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The year in review: Energy Girl rocks!

It’s nearing the end of the year, and I’m starting to feel nostalgic. Also, my daughter just turned seven, and somehow that seems very momentous. It occurred to me that I’d like to publicly thank all the people who have helped her this year. It’s been an amazing year for her, full of growth and promise. And I know we wouldn’t have seen nearly the amount of positive change without various people’s help.

The longest-term thanks goes to her pediatrician, who has known her since birth, and more than once has had occasion to use his best line on me: “I want to assure you that this is perfectly normal. It’s on the far end of normal, but it is normal!”

Never once, in all the years of fretting about school, asking him to do tests because of my various suspicions about her health, and asking for referrals to yet another practitioner of yet another science/art, has he ever questioned my motivations or made suggestions that were clearly not consistent with my values. Another doctor would have suggested ADHD drugs long ago, would have said she was right for special education rather than specialized education, or would have written me off as an over-helicoptering parent. Thank you!

Next I want to thank the teachers in her homeschool program, especially Joy, who was probably not sure what to make of her when she became my daughter’s teacher-consultant (the teacher who meets with the child once a month to talk about educational and other issues). We transferred into the district, and the transfer rules state that if your child causes problems at the school, she can be kicked out. No one at her school ever mentioned that. In fact, they went out of their way to figure out how they could accommodate my exceptionally disruptive, sweet, difficult, bright little person.

Sue, the office manager, secretary, librarian, and all-around substitute grandma at her school, has also been hugely important to how well she’s learned to fit in there. Sue arrived at the school the same month we did, and we had no idea that she was new there. She adopted all the kids, including my daughter, with open arms. When my daughter is having trouble in the classroom, Sue is always there with a calming task. And she doesn’t even seem to mind being called “Poo”, though that might just be good manners!

Thanks to my daughter’s real Nana, my mom, who has never been critical of my parenting, though I’m sure there have been many occasions where it would have been warranted! She has had to stretch her repertoire of grandparenting just as far as I’ve had to stretch my parenting, and she’s done it willingly.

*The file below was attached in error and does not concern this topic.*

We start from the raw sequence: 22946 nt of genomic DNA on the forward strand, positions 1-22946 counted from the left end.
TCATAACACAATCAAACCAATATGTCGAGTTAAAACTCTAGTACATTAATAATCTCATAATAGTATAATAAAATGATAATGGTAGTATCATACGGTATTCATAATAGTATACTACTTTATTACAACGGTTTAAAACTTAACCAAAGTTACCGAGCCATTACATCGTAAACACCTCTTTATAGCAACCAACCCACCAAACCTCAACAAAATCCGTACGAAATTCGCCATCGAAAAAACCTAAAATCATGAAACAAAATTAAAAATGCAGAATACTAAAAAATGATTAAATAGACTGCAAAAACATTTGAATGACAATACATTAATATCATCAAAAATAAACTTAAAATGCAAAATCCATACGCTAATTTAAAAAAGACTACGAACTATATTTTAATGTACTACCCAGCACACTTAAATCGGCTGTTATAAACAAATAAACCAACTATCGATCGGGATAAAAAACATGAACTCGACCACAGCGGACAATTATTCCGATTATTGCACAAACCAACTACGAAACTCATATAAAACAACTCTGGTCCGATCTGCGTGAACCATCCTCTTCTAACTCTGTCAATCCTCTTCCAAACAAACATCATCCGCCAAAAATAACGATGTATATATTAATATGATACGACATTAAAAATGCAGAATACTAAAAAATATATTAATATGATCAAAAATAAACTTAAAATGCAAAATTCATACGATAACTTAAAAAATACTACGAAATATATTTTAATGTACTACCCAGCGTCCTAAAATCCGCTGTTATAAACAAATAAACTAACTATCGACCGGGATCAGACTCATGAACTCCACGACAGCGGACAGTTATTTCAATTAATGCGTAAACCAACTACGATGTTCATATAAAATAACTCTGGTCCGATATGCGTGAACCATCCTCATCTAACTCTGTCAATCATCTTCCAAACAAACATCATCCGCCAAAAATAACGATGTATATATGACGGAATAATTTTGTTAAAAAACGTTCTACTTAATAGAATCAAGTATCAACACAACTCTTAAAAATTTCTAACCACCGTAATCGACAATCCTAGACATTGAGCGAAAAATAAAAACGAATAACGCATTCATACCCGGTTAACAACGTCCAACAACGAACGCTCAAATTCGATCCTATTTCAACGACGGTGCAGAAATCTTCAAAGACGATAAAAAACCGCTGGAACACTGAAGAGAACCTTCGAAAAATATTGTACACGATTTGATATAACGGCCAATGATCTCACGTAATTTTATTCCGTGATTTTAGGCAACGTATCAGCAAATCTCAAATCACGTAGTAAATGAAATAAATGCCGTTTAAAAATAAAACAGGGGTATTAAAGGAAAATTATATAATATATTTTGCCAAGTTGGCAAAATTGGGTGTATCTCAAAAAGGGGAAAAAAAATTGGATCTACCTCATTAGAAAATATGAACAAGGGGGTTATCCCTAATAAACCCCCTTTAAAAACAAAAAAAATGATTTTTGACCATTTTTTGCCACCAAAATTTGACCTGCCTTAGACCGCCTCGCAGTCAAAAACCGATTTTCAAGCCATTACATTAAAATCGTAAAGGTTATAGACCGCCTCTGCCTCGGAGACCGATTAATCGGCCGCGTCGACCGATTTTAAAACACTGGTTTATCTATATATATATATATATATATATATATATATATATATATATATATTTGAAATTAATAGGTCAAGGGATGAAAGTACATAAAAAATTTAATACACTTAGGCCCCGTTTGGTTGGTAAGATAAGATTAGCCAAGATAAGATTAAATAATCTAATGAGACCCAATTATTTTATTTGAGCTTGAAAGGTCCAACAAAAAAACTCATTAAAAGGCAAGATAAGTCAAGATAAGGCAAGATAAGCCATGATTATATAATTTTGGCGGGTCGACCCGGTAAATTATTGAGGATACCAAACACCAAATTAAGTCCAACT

Thanks to Vanessa, our homeschool role model, who entered my daughter’s life as her babysitter when she was three and not making it in preschool. Vanessa never lost touch with my daughter, even when she went off to be a full-time teacher. Now that she has a baby, she’s back in our lives again and we are so happy about that. Now I’d call her less of a babysitter and more of a homeschool support person, giving me the time I need to get my own work done.

And thanks to all my homeschooling friends who have been so inclusive: those who invited my daughter to parties and get-togethers when other parents weren’t willing to; those who listened to me gripe at support meetings; those who offered advice and showed me by example; those who accepted her for who she is. You’ve all helped me be a better mom and reluctant homeschooler for my Energy Girl.

And most of all, thanks to Energy Girl: she could teach us all a lot about the value of persistence. When she decides she’s going to do something, she does it. Last spring she announced that she wanted to go to school without me. Now, it doesn’t even occur to me that it’s strange just to drop her off for her school day or art classes.

In case you want to see the arc of our year, here are some snapshots:

Posted in Parenting.


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Continuing the Discussion

  1. For me, it was an easy choice, but hard work – Avant Parenting linked to this post on January 19, 2010

    […] that there are children who desperately need medical treatments for real, difficult problems *** Some details of the changes we made in our daughter’s lifestyle, including diet and environment **** My article about James T. Webb and the evolution of knowledge […]



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